"[C]ritics Casey Deeha, Chipp Oatlay, Sal Savirdy and 'El Presidente Mole' promise to provide 'not merely a description of burritos, but a more writerly experience that gives the attention to burritos that they deserve.' Yep. You heard it here, folks. - Jay Barmann, SF Grubfest

"[Casey Deeha] also thinks it could be a matter of cultural heritage and sense of place why a Mission-style burrito is thought to taste the best in San Francisco." - Tamara Palmer, Zagat

"Bay Area Review of Burritos -a must read for anyone remotely interested in foil-wrapped tube food" - Kevin Montgomery, Up Town Almanac

Tuesday, April 2, 2013

Taqueria Mexican Grill, Locust St., Walnut Creek

 Written by Chipp Oatlay

There is a point to always asking why.  While this may irritate and anger some people--mostly conservatives--I have found that deconstructionism deftly explains the (d)evolution of modern society.  Take Imperialism for instance.  Often its sterling legacy is sullied by genocides and unfortunate inquisitions.  Yet, the true value of Imperialism should not be overlooked.  It can be found in every cup of  tea, match of cricket, football and tennis and in every bottle of Bombay Sapphire gin.  It can also be found in the economic and utilitarian creation of the burrito.

Walnut Creek is an interesting meeting point for burrito joints.  Somewhere among the stupid no-left-turn-even-though-there-is-no-median-and-two-fucking-lanes-to-turn-into, retail shops and trying to find parking within 5 blocks of Peete's Coffee, there is a collection of cantinas, taquerias and mexican grills that present the burrito lover with enough choices to keep one eating pseudo-Mexican food at least two or three days a week.  The line was out the door at Cinco de Mayo, so I walked across the street and entered Taqueria Mexican Grill. 

The decor is a considerably upscale compared to other restaurants of the ilk.  It is also much larger than comparable competitors, which makes it feel expansive because the line will not cue around your table while you are eating.  If you do not want to watch football while eating your lunch, then you can sit in the back and not be watched by the three 42" flat screen TVs that grace the upper walls of the taqueria.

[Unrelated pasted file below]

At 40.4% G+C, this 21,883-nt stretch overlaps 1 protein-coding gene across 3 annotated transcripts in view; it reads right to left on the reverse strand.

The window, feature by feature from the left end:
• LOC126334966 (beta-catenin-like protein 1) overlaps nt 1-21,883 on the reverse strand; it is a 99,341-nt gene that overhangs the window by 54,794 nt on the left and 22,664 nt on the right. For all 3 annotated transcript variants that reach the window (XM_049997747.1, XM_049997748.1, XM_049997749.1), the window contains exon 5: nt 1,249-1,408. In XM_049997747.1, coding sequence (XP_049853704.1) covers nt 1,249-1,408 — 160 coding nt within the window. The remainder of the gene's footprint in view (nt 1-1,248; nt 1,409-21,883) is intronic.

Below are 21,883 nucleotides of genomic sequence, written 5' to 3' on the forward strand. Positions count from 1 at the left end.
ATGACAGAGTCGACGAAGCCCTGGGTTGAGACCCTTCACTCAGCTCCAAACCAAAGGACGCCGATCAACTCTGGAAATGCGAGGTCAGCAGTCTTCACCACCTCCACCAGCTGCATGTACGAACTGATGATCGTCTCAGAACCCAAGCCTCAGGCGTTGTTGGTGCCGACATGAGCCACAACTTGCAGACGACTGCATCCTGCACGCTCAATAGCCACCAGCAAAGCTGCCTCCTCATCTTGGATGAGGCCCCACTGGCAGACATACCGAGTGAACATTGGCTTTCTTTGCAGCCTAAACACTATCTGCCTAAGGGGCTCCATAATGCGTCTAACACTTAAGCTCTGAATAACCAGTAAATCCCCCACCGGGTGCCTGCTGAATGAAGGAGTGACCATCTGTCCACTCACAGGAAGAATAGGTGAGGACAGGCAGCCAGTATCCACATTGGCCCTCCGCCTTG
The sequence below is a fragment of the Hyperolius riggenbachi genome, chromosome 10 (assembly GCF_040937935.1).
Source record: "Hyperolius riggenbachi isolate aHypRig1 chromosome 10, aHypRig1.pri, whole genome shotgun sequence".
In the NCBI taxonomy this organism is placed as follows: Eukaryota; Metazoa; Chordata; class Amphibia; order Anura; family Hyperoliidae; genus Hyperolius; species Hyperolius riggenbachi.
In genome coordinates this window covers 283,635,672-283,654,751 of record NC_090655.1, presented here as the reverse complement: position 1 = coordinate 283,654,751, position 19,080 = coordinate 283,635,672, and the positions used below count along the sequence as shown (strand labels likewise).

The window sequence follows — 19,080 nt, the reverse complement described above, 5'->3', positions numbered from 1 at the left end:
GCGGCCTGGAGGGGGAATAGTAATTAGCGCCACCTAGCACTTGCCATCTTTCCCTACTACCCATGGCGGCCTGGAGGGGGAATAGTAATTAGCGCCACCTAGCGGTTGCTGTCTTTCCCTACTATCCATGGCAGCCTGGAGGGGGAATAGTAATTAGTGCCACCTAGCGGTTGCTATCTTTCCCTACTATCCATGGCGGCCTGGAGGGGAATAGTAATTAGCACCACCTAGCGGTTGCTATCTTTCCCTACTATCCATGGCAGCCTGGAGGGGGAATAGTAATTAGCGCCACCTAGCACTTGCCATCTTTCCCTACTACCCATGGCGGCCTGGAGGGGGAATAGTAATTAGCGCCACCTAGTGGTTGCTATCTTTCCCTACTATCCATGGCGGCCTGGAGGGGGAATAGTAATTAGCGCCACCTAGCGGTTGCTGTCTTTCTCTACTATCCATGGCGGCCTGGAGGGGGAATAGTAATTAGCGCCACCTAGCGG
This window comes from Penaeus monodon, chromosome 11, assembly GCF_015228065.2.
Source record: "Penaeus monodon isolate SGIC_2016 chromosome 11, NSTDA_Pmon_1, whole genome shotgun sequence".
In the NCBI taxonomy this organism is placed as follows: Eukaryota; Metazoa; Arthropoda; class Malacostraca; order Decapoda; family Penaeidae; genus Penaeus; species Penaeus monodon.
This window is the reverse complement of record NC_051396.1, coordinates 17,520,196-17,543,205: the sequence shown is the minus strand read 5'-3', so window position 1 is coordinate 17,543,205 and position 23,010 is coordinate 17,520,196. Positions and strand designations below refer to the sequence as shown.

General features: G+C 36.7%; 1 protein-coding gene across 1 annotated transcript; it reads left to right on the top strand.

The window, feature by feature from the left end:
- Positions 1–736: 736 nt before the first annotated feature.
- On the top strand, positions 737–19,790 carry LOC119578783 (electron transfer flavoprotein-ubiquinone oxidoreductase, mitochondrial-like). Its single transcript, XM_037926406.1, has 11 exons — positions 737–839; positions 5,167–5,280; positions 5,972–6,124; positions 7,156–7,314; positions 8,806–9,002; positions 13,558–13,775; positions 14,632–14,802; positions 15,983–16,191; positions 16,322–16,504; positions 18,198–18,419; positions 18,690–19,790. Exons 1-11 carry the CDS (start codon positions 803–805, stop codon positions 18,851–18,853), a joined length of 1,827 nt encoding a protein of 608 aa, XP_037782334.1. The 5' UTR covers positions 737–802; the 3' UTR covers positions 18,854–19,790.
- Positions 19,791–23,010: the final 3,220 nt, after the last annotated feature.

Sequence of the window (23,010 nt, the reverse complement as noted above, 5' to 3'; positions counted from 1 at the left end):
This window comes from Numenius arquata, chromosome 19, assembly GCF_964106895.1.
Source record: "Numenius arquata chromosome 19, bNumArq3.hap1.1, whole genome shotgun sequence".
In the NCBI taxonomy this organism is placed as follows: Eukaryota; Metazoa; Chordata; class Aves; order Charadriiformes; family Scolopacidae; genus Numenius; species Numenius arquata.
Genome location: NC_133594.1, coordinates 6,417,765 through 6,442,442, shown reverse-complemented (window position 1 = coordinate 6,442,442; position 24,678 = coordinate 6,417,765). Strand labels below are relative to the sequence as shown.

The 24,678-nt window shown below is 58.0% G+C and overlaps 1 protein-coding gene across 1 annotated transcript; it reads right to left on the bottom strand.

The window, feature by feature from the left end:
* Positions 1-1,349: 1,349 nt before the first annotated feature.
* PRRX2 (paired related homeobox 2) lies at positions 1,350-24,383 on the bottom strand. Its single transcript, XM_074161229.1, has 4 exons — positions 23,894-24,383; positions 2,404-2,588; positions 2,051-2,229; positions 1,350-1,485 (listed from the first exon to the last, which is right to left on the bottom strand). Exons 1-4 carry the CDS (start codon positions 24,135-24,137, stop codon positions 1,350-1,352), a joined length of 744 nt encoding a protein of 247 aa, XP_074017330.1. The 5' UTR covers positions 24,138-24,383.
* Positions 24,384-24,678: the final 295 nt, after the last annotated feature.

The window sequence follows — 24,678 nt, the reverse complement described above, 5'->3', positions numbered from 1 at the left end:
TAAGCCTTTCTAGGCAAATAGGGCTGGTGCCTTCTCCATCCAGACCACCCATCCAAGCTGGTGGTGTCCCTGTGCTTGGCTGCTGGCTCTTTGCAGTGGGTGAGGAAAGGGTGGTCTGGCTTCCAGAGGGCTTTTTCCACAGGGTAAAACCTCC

I ordered a carne asada “Giant Burrito”--black beans instead of refried--and two tacos.  For the purposes of this review, I know that I should stay clear of the tacos (right?), but my conscience will not permit me to overlook the taco tortillas soaked in oil.  Obviously, I am a frustrated writer with delusions of grandeur, but I was also once a cook and I do actually care about people's culinary experience. Stay clear of the tacos. 
On the other hand, the burrito was one of the best I have had in Walnut Creek (not renowned as a haven of burrito enlightenment). The carne asada was succulent and flavor full.  Its taste was reminiscent of this little cantina I ate at years ago outside of Miguel Hidalgo in Jalisco.  The secret is usually rendering the beef fat and cooking the meat in its own juices--here, the menu says “marinated”.  The meat soaked in fat tends to eliminate those dry ends of the burrito by exuding rivulets of meaty juice that make you grateful for the gratuitous tortilla that is folded in at the end to make this little cylinder of joy.  My hunger was satisfied and my carne asada “Giant Burrito” was delicious.  The salsa verde was piquant and well-balanced between tomatilla flavor and spiciness.  The black beans were adequate and the burrito was not overstuffed with lettuce.  When judging a carne asada burrito, the other ingredients are inconsequential.  In the end, it is all about the quality of the steak.

Salsa Rating: Medium

No comments:

Post a Comment